Friday, 1 June 2012

Store Credit Cards Easy To Get

Should a department store card be your first introduction to credit? Yes, and here’s why:

You can’t buy groceries or other necessities on a department store credit card. So you won’t be using it for "emergencies." That way, you’re less likely to go over the spending limit. Remember, there is no emergency worth carrying a credit card balance. Set aside three to six months salary for unexpected expenses.

Department store cards are easy to get.
If you have a telephone in your own name, are gainfully employed, and haven’t skipped out on any payments, you’re likely to qualify. Just remember, use these cards for convenience, not as a loan source. Budget your purchases just like you would a checking account. If you write a bad check, you’ll pay. If you go over your credit limit or carry a balance, you’ll pay even more.

You might qualify for points and special sales. Department store card holders are often privy to sale events before the general public finds out. You may also be able to rack up points toward future purchases. But beware; don’t spend more than you have just to establish points! Store card holders are often the first to receive coupons in the mail. And you might be eligible for special services as well, such as layaways and phone orders.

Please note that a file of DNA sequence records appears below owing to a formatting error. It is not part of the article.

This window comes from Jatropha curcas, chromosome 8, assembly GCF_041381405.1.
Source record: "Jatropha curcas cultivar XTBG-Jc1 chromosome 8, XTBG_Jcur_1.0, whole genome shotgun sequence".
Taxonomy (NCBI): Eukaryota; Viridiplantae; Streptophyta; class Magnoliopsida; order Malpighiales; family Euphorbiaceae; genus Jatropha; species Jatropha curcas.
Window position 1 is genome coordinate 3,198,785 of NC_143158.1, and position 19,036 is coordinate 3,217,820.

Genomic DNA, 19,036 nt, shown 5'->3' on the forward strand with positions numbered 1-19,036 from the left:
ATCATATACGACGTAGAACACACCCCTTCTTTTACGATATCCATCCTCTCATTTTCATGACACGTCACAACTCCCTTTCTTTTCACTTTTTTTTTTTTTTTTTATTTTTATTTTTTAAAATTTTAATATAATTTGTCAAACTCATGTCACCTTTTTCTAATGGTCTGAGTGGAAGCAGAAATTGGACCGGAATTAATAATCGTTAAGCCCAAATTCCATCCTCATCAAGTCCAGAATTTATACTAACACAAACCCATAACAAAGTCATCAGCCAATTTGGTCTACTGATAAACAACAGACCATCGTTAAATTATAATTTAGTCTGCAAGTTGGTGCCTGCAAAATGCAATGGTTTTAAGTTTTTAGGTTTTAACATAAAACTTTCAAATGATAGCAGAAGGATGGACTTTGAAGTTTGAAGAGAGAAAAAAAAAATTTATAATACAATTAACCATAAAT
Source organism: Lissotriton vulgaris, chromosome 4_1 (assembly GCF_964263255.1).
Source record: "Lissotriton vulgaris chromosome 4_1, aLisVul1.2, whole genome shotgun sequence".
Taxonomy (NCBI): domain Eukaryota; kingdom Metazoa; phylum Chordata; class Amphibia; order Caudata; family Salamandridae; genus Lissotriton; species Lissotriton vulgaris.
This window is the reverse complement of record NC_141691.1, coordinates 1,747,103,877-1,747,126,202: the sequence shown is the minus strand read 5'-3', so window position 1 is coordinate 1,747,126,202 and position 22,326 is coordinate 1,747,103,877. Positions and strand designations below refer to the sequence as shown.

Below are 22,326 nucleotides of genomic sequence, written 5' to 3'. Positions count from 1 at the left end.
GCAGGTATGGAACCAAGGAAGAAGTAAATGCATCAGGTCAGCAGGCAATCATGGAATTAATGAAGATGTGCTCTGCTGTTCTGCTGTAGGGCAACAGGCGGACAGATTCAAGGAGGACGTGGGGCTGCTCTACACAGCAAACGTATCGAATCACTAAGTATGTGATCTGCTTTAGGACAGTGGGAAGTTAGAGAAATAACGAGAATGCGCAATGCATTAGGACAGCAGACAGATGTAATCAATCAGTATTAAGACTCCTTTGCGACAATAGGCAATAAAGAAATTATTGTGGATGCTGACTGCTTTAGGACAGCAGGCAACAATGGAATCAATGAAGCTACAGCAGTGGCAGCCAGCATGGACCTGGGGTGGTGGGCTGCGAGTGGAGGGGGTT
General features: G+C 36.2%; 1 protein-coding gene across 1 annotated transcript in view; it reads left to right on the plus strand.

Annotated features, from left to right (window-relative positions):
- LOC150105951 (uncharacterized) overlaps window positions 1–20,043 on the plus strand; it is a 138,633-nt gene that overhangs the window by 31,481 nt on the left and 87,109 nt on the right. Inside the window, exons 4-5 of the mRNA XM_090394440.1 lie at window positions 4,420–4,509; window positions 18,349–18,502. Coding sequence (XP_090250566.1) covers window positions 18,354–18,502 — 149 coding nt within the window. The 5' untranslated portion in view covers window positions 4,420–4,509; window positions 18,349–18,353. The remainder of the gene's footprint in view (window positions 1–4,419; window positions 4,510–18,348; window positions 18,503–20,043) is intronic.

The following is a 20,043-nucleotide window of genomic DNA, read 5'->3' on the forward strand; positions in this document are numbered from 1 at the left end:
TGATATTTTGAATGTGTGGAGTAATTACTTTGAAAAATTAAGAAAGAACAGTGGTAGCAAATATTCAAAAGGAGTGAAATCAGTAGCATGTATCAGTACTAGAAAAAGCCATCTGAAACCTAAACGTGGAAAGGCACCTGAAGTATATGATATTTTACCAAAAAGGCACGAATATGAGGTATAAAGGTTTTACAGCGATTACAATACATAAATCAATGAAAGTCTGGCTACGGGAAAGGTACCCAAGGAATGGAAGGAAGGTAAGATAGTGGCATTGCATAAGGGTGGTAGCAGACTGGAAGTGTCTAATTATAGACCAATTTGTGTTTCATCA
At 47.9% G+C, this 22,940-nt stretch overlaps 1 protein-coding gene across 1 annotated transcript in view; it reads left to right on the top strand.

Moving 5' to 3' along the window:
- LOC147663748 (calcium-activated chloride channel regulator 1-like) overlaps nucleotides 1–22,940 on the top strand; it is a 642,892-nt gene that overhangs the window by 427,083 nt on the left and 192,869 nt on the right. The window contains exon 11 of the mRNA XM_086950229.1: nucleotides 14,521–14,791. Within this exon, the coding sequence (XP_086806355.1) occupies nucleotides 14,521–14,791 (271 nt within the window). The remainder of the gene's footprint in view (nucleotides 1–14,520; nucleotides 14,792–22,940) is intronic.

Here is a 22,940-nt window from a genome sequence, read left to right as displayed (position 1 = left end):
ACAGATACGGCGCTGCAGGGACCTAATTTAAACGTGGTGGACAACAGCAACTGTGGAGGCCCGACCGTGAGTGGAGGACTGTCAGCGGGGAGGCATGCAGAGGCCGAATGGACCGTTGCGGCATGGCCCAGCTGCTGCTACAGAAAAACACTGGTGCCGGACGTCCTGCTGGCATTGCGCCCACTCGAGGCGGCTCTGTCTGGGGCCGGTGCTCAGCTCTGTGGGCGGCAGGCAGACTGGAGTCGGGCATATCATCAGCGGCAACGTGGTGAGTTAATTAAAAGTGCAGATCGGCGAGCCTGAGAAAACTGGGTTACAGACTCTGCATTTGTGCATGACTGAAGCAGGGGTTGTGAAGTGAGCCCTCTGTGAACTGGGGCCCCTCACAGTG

Which department store should you choose?

The one where you shop the most. Macy’s, Sears, Bloomingdales, JC Penney, even Home Depot, all work the same way. What you’re applying for is a revolving line of credit. If it’s your first card, you’ll probably receive a low credit limit. That’s a good thing, because you don’t to want to spend anywhere close to that ceiling.

Read the fine print.

It may look straightforward, but make sure you find out if there are any fees associated with the store card. The questions you should ask include:
  • Is there an over-the-limit fee?
  • What is the interest rate?
  • Is there an annual fee?
  • What are the late charges?
Interest rates on department store credit cards are often much higher than a Visa or a Mastercard. So pay your bill in full every month and on time! Mail a check at least a week before the due date. If you’re paying online, allow at least two days for processing. After months of late or non-existent payments, your account will get sent to collections. You don't want that on your credit report. Remember, there's no need to borrow money to build credit, so pay the entire balance every month. In fact, your next credit card should be one that pays you, either in the form of cash or gift cards.

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